Lord, Give Me a Sign(ing): Doís and Doníts When Meeting Authors
by Anthony Aycock
My longest wait in line was not for Space Mountain at Walt Disney World. It was not at any of the nation’s departments of motor vehicles. It was not for a Star Wars premiere, a spanking new iPhone, or brisket at the famous Franklin Barbecue, whose line has its own Twitter account (twitter.com/franklinbbqline). Line-cutting at Franklin will get you killed, unless you’re Barack Obama, and if you are, you’d better pay for everybody’s food (tinyurl.com/y8fvjd58).
|Although authors love their fans and (most of them) enjoy readings and signings, road life creates a survivorís mindset.
No, my longest wait in line was at a science fiction convention in Charlotte, N.C. The guest of honor: George R.R. Martin. His autograph session for that Saturday was scheduled for 3:00, and at 12:15, my wife said, “You should get in line now.” I was a rookie con-goer in those days, unprepared for the descent into madness that accompanies big stars such as GRRM. “The sign says the line will start at 2:00,” I argued, pointing at just such a sign. She pointed in turn to the dozen or so people already standing there. Another two or three walked up before she could lower her hand. So I assumed the position.
A few minutes later, a convention staff member—I’ll call her “Bee”—walked over. “We’ll start the line at 2:00,” she announced. Until then, she said, we should “go enjoy the rest of the con.” The now- 20 of us moved 6 feet away to flank the concrete steps that led from the hotel entrance to a duck pond. Unsatisfied, Bee told us to move on, saying she had to “keep the steps clear.” They were currently so clear that piano movers could have hauled up a Steinway. A guy who looked like Robert Downey Jr. tried to tell Bee she was being unreasonable. We had paid for admission, he argued, and it was our prerogative to waste 3 hours in line. Another person said there was “nothing else to do.” Bee left and returned with a guy in Ghiscari Legion cosplay, who asked/ordered us to disperse. Downey Jr. stood up, defeated. “It’s a little unnecessary,” he said, more soliloquy than direct address, “but whatever.” And we moved away.
Things were tense after that. People arrived by the minute, and because we couldn’t form a line, we had to hang around pretending that we weren’t forming one. “This is literally why we bought tickets,” somebody said. “I don’t think they were ready for this kind of crowd,” said another person. By 1:45, at least 400 people were in the non-line. Finally, at 2:00 on the nose, Bee appeared into our midst and assembled the line. She did it fairly, calling 10 people at a time from different spots. I got in with the seventh summoning. My reward was to wait another hour, although with the serenity that comes from being guaranteed an autograph. Only the first hundred or so in line had such a guarantee. When somebody griped about this, Bee said simply, “Mr. Martin is not a machine.”
In total, I waited 4 hours for an autograph. It was not a misuse of my time. I have loved books as long as I have loved anything, and author events are an extension of that love. I’ve always thought that being a writer was the best kind of celebrity. With a few exceptions, writers can go unrecognized in public, which means they can buy groceries, get an oil change, or walk a dog without attracting attention. Those who want attention can get it by offering a reading and signing or a convention appearance.
Signing Best Practices
There are best practices for getting the most out of attending a book signing. Some of the “rules” are common sense:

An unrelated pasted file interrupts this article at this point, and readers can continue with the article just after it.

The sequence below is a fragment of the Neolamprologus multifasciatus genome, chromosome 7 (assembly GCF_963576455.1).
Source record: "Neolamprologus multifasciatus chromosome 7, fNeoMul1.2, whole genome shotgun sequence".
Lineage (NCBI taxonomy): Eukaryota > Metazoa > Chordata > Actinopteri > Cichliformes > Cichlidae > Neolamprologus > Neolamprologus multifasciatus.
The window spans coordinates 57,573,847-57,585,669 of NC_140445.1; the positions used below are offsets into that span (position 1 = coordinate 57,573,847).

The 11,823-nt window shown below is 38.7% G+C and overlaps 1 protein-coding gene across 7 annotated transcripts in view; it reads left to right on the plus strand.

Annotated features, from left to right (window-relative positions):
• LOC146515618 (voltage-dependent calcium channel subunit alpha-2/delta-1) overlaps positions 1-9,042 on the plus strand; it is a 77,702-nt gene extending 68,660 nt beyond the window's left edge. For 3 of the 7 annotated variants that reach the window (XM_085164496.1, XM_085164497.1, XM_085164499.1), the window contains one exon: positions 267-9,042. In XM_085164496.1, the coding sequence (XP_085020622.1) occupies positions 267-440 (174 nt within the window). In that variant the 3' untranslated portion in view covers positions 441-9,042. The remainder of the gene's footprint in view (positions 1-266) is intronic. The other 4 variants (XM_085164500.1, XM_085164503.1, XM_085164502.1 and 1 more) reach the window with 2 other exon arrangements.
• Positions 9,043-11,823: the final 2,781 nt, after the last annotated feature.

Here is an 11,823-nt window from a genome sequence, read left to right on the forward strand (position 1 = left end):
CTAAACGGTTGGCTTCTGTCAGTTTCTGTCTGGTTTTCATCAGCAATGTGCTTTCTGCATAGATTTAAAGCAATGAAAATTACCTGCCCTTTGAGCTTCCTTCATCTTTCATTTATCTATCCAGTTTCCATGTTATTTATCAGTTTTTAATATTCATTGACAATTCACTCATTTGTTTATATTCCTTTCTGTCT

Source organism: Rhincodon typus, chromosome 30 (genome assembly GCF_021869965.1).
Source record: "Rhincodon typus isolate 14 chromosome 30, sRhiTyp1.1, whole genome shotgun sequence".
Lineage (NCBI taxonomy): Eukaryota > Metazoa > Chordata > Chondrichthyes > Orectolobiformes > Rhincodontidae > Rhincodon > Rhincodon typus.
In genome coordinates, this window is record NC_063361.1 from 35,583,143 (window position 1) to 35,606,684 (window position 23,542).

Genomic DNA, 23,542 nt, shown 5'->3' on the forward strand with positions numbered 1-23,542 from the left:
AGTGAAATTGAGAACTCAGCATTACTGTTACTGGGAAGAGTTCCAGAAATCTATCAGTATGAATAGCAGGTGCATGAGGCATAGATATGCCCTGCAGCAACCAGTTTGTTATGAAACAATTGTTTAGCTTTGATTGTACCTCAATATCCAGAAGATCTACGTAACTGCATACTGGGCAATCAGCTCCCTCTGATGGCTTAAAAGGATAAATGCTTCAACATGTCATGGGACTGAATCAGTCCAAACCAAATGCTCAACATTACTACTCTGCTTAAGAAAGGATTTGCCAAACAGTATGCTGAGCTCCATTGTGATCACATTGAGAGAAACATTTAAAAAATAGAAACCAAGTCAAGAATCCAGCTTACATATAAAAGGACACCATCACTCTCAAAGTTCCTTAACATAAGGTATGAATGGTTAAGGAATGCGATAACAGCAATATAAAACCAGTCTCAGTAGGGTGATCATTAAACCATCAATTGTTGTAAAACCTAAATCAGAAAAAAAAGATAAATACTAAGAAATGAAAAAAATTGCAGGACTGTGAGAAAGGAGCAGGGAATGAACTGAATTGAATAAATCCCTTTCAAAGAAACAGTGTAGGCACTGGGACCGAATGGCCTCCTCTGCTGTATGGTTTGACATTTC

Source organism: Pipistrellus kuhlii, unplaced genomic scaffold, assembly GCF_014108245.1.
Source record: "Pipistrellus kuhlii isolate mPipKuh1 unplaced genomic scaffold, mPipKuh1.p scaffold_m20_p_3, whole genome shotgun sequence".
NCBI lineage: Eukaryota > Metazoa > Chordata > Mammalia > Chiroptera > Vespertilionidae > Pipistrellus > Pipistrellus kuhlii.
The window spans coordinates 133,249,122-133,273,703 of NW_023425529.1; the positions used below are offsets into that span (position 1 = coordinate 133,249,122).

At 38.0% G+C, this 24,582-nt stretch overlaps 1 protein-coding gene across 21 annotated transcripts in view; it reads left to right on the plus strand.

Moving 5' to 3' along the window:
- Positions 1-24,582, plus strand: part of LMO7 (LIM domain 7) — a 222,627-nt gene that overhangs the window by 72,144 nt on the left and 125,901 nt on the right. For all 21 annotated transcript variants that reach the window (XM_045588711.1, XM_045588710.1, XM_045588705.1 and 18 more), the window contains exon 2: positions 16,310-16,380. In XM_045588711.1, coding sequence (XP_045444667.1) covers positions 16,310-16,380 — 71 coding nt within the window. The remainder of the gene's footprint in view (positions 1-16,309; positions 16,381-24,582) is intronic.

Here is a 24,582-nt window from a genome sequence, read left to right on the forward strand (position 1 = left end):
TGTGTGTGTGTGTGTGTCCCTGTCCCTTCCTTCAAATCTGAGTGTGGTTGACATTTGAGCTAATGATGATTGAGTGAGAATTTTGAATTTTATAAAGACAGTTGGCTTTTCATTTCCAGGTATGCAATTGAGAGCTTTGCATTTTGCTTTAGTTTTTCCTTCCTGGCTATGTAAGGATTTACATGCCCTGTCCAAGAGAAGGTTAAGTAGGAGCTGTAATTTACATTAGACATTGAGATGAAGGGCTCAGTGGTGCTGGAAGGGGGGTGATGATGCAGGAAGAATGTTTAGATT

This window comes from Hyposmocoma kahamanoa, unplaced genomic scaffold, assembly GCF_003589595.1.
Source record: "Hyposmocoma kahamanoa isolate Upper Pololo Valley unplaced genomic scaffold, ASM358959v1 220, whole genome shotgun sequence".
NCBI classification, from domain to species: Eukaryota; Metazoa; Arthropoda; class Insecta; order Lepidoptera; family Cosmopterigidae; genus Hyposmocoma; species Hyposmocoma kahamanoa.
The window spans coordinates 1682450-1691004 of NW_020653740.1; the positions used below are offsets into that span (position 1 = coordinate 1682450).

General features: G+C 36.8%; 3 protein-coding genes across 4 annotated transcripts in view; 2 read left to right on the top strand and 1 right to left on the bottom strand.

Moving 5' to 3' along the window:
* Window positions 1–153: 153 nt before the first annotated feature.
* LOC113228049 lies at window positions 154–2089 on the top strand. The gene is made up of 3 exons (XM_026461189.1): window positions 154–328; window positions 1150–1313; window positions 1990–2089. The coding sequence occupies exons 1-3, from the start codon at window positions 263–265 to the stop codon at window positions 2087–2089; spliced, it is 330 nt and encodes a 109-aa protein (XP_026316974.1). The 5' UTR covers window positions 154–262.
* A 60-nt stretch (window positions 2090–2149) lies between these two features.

- Arrive early. Autograph lines can be capped, especially at conventions, where authors have full schedules and are always rushing from one thing to the next.
- Get used to waiting.
- Don’t monopolize the author’s time.
- Be smart when giving the author gifts. Neil Gaiman elaborates on this idea on his blog (tinyurl.com/ycroj23c): “I do my best to read all the letters I’m given and not lose all the presents I’m given. … [A]lthough things people give me get [mailed] back [to my house], on the last tour FedEx lost one box of notes and gifts, and on the tour before that hotel staff lost or stole another box. So smaller things I can put into a suitcase are going to be more popular than four-foot high paintings done on slabs of beechwood.”
- Ask before you take the author’s picture.
- Give anything signed with a Sharpie time to dry. You don’t want to end up like my friend, whose DVD box set signed by Curtis Armstrong (actor in Moonlighting, Risky Business, Revenge of the Nerds, and Supernatural) reads “Curtis Armstr----g.”
There are other do’s and don’ts that I have learned from experience.
There are limits on signings. When Chuck Palahniuk toured for the Fight Club 2 graphic novel, he would sign that book plus any two items. For Neil Gaiman, it’s usually three items plus the book he is promoting. A few years after the Charlotte convention, I saw GRRM in Virginia, and he signed only one item per person, although you could go through his line multiple times. These limits are meant to manage the author’s time and stamina, but some writers don’t care about that: One bookstore clerk told me that David Sedaris signings can last until after midnight because he is so accommodating (the only thing he won’t do is let you take his picture).
For marquee authors, bookstores may require a signing-line ticket, which you get by purchasing the author’s new book from the store hosting the signing. Most authors will sign other books as well, and it is wrong not to allow this (I’m looking at you, Savannah Book Festival: savannahbookfestival.org/festival-saturday/book-sales-and-signing). There are a few exceptions, notably Stephen King, who hasn’t signed anything on his last few tours, including the book he is promoting. His practice is to pre-sign a certain number of books, which are distributed to fans at random, a la Willy Wonka.